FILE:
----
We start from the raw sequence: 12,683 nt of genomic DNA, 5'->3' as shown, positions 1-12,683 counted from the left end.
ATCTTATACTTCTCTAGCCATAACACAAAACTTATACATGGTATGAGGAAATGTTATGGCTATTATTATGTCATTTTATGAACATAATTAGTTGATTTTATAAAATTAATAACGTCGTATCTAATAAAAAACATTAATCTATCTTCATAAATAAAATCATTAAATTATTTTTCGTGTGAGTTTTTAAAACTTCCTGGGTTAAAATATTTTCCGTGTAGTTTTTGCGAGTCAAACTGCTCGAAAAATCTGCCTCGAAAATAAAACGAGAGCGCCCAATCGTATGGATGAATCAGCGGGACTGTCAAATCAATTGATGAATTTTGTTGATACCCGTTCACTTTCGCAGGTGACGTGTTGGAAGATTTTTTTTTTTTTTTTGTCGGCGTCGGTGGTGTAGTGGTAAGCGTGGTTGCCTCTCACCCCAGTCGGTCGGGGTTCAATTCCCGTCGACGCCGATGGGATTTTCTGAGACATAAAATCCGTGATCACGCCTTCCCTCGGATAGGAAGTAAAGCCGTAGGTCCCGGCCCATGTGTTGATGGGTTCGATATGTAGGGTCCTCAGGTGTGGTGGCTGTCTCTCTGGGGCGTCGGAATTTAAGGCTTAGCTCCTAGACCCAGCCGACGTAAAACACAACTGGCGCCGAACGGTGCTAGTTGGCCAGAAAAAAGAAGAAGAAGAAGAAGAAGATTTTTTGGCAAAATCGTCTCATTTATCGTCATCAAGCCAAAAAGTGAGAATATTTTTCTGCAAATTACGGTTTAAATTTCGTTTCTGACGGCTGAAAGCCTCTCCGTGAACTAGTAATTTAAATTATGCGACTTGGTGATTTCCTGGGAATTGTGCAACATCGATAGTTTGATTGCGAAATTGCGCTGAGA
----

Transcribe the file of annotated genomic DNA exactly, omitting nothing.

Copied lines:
We start from the raw sequence: 12,683 nt of genomic DNA, 5'->3' as shown, positions 1-12,683 counted from the left end.
ATCTTATACTTCTCTAGCCATAACACAAAACTTATACATGGTATGAGGAAATGTTATGGCTATTATTATGTCATTTTATGAACATAATTAGTTGATTTTATAAAATTAATAACGTCGTATCTAATAAAAAACATTAATCTATCTTCATAAATAAAATCATTAAATTATTTTTCGTGTGAGTTTTTAAAACTTCCTGGGTTAAAATATTTTCCGTGTAGTTTTTGCGAGTCAAACTGCTCGAAAAATCTGCCTCGAAAATAAAACGAGAGCGCCCAATCGTATGGATGAATCAGCGGGACTGTCAAATCAATTGATGAATTTTGTTGATACCCGTTCACTTTCGCAGGTGACGTGTTGGAAGATTTTTTTTTTTTTTTTGTCGGCGTCGGTGGTGTAGTGGTAAGCGTGGTTGCCTCTCACCCCAGTCGGTCGGGGTTCAATTCCCGTCGACGCCGATGGGATTTTCTGAGACATAAAATCCGTGATCACGCCTTCCCTCGGATAGGAAGTAAAGCCGTAGGTCCCGGCCCATGTGTTGATGGGTTCGATATGTAGGGTCCTCAGGTGTGGTGGCTGTCTCTCTGGGGCGTCGGAATTTAAGGCTTAGCTCCTAGACCCAGCCGACGTAAAACACAACTGGCGCCGAACGGTGCTAGTTGGCCAGAAAAAAGAAGAAGAAGAAGAAGAAGATTTTTTGGCAAAATCGTCTCATTTATCGTCATCAAGCCAAAAAGTGAGAATATTTTTCTGCAAATTACGGTTTAAATTTCGTTTCTGACGGCTGAAAGCCTCTCCGTGAACTAGTAATTTAAATTATGCGACTTGGTGATTTCCTGGGAATTGTGCAACATCGATAGTTTGATTGCGAAATTGCGCTGAGA